1. What types of things did you do to help integrate yourself into this city when you arrived?

I had the privilege of living with a Canadian homestay family during high school. They treated me as if I was their real child. They poured out their love. They invested in my growth. They cared about my future. I remember spending countless hours talking about all kinds of topics. Our relationship has continued to flourish since then. Now, I call them “mom” and “dad” and the homestay children as my “brothers” and “sisters.” This support network enabled me to stay focused and adjust to the new environment.

  1. Did you feel any challenges being a new immigrant and a Korean in Vancouver? Did that change over time?

As a Korean, the temptation to surround myself with same Koreans both at school and social life was real. After all, people find it a lot more comfortable being around with people who speaks the same language and understands your culture. However, I felt a strong need to go outside of my comfort zone and to stretch myself and challenge the status quo. Without focus and intentionality, it’s so easy to choose the easy road. Instead, I chose the narrow path. The journey wasn’t easy. I had to face my fears and overcome my weaknesses to become part of the mainstream.

  1. Why did you choose to leave Vancouver?

After graduating from high school and university, I moved to Portland, OR in the United States for my first and new full-time job. Not only was it difficult to find a career that aligned my vocational interests, my parents moved from Korea to the States a few years prior to my graduation. Thankfully, I was able to obtain a green card allowing me to work in the States which offered greater career mobility.

  1. Do you hope to return to live here permanently in the future?

I don’t have any immediate plans to return back to Canada at this point. At point, however, I’d like to come back and live for at least several years.

  1. What would you recommend to new immigrants who may be unable to secure employment or develop networks in Canada?

First and foremost, learn the language. Without being proficient in English, your choices for secure employment becomes virtually impossible. I also think connections and building relationships with various people will help you to find career opportunities in Canada. Studies show that most people get a job through personal networks instead of submitting your application online.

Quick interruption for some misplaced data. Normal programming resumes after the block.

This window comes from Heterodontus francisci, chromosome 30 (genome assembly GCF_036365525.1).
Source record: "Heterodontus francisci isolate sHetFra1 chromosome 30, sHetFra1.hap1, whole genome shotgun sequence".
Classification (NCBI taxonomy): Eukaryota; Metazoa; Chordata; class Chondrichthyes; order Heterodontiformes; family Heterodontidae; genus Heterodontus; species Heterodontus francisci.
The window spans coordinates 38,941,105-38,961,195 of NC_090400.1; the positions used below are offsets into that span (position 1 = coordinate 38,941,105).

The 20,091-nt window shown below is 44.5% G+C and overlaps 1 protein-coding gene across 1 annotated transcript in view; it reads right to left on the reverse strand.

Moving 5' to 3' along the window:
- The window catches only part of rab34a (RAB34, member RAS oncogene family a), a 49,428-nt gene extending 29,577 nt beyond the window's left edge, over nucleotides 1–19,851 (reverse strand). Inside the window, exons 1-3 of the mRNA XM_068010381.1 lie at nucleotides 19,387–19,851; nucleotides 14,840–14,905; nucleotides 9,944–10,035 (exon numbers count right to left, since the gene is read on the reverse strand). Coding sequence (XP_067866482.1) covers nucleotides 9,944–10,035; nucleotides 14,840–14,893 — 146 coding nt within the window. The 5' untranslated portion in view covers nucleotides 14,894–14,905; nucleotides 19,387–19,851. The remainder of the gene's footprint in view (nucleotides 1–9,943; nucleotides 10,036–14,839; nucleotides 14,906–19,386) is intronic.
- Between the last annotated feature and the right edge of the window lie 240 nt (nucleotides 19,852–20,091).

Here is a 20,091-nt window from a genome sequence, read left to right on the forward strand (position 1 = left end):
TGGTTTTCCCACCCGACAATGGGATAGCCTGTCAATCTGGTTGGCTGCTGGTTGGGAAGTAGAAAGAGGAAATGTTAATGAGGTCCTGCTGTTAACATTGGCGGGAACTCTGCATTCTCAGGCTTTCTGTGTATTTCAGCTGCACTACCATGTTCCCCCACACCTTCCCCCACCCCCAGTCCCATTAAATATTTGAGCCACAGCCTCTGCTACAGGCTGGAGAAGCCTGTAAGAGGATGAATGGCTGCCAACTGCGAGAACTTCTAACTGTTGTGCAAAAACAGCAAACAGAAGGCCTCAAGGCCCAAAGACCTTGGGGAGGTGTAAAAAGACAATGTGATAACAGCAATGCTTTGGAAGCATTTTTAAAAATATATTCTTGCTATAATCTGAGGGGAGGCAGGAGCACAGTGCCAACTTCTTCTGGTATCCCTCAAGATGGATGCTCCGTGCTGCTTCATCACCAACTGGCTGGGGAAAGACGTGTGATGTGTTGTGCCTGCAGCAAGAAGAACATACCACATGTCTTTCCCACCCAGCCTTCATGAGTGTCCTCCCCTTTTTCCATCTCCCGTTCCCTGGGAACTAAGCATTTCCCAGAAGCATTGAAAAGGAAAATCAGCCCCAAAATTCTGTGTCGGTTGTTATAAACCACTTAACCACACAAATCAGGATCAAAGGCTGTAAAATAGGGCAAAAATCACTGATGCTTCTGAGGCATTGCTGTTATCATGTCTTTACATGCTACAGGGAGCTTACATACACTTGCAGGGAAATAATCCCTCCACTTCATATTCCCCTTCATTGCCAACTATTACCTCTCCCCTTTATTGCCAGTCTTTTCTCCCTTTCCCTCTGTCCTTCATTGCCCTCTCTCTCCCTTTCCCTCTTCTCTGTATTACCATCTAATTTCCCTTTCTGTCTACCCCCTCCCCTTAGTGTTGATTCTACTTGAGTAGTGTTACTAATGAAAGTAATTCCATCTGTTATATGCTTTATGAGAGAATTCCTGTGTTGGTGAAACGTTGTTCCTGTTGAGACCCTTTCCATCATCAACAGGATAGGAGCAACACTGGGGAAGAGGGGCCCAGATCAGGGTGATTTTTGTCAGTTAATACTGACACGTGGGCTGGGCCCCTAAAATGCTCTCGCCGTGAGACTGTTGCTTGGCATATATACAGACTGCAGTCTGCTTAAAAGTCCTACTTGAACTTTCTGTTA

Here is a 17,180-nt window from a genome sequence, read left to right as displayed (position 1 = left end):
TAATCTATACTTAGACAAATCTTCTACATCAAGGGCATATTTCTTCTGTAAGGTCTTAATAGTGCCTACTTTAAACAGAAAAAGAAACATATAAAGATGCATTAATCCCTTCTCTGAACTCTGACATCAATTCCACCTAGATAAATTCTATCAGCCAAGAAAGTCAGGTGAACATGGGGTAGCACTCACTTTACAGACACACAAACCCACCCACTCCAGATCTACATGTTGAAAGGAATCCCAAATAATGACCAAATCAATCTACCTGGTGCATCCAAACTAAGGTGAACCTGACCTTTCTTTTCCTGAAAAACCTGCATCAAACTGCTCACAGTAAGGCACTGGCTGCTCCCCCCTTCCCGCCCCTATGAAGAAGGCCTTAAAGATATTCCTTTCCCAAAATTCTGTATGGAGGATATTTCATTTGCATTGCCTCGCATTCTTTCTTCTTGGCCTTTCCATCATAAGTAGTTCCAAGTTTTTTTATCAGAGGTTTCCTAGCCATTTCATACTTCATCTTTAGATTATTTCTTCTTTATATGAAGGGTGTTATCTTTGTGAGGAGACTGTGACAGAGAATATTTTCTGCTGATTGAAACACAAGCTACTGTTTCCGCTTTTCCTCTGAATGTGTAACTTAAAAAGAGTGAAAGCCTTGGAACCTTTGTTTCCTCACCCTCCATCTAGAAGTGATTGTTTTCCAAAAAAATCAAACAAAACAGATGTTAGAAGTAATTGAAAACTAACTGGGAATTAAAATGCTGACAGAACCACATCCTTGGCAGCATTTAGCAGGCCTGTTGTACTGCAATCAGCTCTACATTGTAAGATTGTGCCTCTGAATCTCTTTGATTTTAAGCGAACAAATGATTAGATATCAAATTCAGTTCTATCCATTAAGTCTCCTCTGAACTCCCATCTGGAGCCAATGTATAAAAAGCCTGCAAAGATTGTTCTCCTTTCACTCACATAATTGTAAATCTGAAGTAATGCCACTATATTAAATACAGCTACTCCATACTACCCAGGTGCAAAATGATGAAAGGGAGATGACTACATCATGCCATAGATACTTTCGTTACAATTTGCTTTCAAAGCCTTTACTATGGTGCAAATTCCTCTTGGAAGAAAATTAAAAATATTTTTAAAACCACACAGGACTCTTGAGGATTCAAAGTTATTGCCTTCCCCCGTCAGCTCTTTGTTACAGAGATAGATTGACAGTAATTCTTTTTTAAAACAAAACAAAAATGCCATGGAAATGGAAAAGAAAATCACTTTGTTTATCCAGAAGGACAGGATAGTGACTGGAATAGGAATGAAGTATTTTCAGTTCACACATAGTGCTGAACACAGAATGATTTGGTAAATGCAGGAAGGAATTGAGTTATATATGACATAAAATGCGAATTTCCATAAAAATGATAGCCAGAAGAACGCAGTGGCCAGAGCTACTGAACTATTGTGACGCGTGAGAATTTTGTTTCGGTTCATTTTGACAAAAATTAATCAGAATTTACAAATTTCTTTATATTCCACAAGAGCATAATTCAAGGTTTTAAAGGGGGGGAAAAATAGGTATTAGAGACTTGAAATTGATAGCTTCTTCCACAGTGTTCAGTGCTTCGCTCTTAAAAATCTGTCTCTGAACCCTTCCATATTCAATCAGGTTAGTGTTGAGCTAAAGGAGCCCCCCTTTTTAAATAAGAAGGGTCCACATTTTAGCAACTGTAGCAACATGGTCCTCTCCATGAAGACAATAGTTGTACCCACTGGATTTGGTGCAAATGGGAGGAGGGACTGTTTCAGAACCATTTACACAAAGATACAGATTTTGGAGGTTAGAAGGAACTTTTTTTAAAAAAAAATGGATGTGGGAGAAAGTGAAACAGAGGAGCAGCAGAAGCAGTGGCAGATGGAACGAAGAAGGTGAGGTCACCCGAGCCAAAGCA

1. What culturally specific challenges do you think exist for new immigrants from Korea to Vancouver?

Like I said earlier, there is a tendency for Koreans to limit their network with just Koreans. It’s vital to expand your network and build a culturally diverse portfolio of connections.

  1. What do you see for the potential of Korean business in North America, and specifically Vancouver?

I have seen a growing number of bright Koreans moving to North America. As they engage with culture and immerse themselves as part of the mainstream, I believe this will generate more opportunities for growth. In addition, the rise of Hallyu (Korean Wave) worldwide will create greater interest for Koreans to create a blue ocean market.

  1. As someone of the Korean Diaspora community who uses faith as a major motivation factor how do you believe faith can be a useful tool for new Korean immigrants to Canada? What local Vancouver faith-based organizations would you recommend?

Faith is a powerful source of hope for immigrants to Canada. In particular, Koreans are known for their religious fervor and belief in God. Many immigrants find churches to find a community where they can find “home.” Many rely on this religious community as a way to find new vocational opportunities as well. The practical benefits of joining a church cannot be ignored. 

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Opinion: Truth and Reconciliation Commission Has it Right on Canadian Citizenship

On June 2, 2015, the Truth and Reconciliation Commission released 94 recommendations after years of hearings and testimony from thousands of residential school survivors and several other key stakeholders.

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Among those recommendations are a set related to citizenship and immigration (emphasis added):

Newcomers to Canada

93. We call upon the federal government, in collaboration with the national Aboriginal organizations, to revise the information kit for newcomers to Canada and its citizenship test to reflect a more inclusive history of the diverse Aboriginal peoples of Canada, including information about the Treaties and history of residential schools.

94. We call upon the Government of Canada to replace the Oath of Citizenship with the following:

I swear (or affirm) that I will be faithful and bear true allegiance to Her Majesty Queen Elizabeth II, Queen of Canada, Her Heirs and Successors, and that I will faithfully observe the laws of Canada including Treaties with Indigenous Peoples, and fulfill my duties as a Canadian citizen.

These changes, to me, are important beyond just a symbolic gesture of apology for past wrongdoing. From the Canadian history textbooks I grew up reading to today’s oath and exam materials, none has truthfully and honestly reflected the complex, diverse, rich, important, and at times very tragic history of our Aboriginal peoples.